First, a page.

# the most important factor that accounts for the variation of y most

Discussion in 'Scientific Statistics Math' started by Mike, May 27, 2009.

1. ### MikeGuest

Hi

I have to pick up the most explainable variable in eq. like:

y=x1*x2/(x3*x4)... even general in y=f(x1,x2,x3,x4).

In fact, x1~x4 are all function of some angles and other parameters.
I have the model run for many conditions.
Then, I notice variation of y. I'd like to account for the variation
of y. What is the most important factor that accounts for the
variation of y most. How to do this?

I compute stdev for y, x1~x4, but I have doubt about it.
I don't know how to write an eq. like:
stdev(y) = some forms of stdev(x.....)
Then pick up the largest one?
Or, I try to compute correlation coefficient r between y and xi, then
can I pick up the largest r as the most important factor? Is that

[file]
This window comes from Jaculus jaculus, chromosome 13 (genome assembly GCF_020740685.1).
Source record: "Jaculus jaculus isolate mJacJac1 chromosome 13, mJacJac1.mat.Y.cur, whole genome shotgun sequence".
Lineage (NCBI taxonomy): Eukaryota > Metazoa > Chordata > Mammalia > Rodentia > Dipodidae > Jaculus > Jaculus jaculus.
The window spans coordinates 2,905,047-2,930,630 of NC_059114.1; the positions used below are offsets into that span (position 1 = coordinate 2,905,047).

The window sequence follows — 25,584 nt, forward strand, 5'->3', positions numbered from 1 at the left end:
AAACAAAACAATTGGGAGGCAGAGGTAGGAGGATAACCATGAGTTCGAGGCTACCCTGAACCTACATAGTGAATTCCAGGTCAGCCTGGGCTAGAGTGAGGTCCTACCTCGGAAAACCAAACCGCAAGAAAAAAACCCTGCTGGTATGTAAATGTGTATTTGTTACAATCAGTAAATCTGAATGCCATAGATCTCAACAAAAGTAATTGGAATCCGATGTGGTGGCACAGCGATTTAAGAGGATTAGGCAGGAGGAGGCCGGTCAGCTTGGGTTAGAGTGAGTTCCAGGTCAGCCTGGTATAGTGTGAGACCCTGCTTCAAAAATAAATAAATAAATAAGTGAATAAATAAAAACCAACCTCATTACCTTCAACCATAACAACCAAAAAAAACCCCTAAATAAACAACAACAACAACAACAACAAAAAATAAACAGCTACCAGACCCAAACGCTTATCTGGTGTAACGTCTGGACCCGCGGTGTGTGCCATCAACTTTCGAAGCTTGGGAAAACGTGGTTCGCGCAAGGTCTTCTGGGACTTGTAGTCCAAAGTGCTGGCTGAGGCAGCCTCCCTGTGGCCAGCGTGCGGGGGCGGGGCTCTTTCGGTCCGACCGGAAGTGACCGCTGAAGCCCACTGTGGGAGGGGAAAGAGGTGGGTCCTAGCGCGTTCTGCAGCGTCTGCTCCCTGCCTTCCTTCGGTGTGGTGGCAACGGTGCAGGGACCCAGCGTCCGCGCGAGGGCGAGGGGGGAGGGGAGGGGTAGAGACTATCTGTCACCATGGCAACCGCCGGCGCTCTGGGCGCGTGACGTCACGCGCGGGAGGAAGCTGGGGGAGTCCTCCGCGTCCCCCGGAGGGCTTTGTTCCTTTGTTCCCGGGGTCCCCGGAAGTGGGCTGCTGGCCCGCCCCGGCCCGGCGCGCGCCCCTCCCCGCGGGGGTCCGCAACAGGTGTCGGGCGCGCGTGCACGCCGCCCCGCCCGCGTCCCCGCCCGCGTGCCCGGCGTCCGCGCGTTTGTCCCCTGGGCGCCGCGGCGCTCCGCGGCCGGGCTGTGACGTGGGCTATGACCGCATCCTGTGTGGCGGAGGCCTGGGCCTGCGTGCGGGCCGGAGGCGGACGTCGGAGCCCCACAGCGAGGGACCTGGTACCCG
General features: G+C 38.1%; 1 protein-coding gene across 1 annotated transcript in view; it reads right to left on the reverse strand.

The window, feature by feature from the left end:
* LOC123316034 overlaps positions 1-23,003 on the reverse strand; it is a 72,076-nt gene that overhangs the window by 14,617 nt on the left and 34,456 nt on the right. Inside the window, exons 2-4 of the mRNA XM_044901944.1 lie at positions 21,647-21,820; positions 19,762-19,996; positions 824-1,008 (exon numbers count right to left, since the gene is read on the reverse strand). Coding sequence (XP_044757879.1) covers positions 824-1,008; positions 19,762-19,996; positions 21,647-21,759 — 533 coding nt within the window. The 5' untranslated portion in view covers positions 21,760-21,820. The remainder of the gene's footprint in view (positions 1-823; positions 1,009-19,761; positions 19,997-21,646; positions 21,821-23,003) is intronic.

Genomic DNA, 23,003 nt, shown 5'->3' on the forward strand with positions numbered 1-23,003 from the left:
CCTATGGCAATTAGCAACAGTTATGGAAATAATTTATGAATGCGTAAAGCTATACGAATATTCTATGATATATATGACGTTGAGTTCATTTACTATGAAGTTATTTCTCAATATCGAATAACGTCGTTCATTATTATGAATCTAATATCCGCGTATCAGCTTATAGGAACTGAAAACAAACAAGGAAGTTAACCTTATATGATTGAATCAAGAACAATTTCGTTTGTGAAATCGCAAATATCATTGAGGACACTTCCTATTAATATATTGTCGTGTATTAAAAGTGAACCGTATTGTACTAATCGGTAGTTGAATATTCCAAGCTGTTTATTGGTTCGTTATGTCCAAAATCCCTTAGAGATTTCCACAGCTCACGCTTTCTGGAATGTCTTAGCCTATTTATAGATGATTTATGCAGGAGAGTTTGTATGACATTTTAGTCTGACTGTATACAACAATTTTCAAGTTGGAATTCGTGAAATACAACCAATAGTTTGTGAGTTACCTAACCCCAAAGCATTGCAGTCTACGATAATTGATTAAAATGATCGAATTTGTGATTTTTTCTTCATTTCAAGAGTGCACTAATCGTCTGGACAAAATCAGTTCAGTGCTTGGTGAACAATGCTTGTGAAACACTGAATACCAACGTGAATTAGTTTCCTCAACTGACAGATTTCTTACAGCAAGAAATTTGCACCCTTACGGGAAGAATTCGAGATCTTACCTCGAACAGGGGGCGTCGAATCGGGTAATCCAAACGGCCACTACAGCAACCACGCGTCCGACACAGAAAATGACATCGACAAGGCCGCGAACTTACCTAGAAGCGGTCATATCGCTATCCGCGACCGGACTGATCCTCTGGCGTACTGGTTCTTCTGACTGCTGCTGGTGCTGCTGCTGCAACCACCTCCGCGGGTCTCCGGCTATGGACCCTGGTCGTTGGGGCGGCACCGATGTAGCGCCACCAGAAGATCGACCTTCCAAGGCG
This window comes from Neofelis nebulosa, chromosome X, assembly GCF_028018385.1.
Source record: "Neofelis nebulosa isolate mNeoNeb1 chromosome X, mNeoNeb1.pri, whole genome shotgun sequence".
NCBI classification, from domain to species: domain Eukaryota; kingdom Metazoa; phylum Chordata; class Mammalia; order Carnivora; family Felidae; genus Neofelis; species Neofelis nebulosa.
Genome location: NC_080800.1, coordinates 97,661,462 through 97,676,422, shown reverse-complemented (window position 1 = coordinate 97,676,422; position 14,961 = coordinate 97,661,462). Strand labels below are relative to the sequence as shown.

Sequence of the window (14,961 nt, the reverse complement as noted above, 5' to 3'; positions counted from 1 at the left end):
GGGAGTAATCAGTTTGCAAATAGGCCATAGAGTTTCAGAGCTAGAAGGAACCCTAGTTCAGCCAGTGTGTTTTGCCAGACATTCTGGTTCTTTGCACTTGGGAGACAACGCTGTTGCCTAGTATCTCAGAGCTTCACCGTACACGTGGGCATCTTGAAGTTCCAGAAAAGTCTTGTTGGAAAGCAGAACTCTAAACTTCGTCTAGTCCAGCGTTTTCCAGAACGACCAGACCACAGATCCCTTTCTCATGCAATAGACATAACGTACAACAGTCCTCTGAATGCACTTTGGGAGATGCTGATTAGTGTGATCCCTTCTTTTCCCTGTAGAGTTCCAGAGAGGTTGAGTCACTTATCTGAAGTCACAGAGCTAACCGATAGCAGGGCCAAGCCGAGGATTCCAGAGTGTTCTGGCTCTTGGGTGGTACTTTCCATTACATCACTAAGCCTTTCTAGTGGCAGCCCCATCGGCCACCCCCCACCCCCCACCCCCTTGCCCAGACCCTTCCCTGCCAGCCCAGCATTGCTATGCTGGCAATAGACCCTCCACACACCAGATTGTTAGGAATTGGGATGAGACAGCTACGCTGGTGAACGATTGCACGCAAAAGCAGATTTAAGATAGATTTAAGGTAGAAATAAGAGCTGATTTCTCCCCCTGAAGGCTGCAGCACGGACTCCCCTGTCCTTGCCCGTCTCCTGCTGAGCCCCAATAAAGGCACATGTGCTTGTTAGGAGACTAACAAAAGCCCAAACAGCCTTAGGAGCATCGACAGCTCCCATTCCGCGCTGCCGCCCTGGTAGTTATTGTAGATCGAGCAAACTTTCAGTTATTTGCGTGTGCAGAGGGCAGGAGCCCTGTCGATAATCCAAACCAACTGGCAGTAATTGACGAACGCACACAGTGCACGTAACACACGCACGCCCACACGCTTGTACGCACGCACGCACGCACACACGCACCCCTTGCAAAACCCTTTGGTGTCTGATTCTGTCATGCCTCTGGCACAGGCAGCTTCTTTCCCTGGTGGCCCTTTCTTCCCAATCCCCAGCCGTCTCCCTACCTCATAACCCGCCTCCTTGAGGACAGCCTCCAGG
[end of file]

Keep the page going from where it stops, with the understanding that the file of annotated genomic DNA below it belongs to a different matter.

reasonable?

Any suggestion will be pleased

Mike

Mike, May 27, 2009

2. ### Rich UlrichGuest

I have to assume that you are referring to a regression-like
example, where the fit is not perfect, or the statistical problem,
right off, makes no sense at all. Everything is perfectly
determined, symmetrically in the prediction (barring scaling
as "raw" or "reciprocal") and you want to know which matters
most?

I suggest that you read up on the problem for the simpler
linear regression case, where y is a linear combination of X and
coefficients, y= a + b1*x1 + b2*x2 + ... .

Since there is no general, accepted solution to "best predictor"
in this easy case, except where the same variable scores as
"best" by both the univariate and regression p-values, you
have some pondering to do.
Function of *angles*? Surely, that makes the situation
even more complicated.
"Least squares regression" is what is used to account
for "variation in y" when that is measured as "variance".

For your non-linear example, the example is *simplified* to
a linear regression case if you are willing to take the logs
of both sides, so that you minimize the variance of log(y)
instead of the variance of (y).

Instead of looking at variances by Least Squares, maximum
likelihood is often the criterion used for non-linear fitting
(ML methods).

Rich Ulrich, May 28, 2009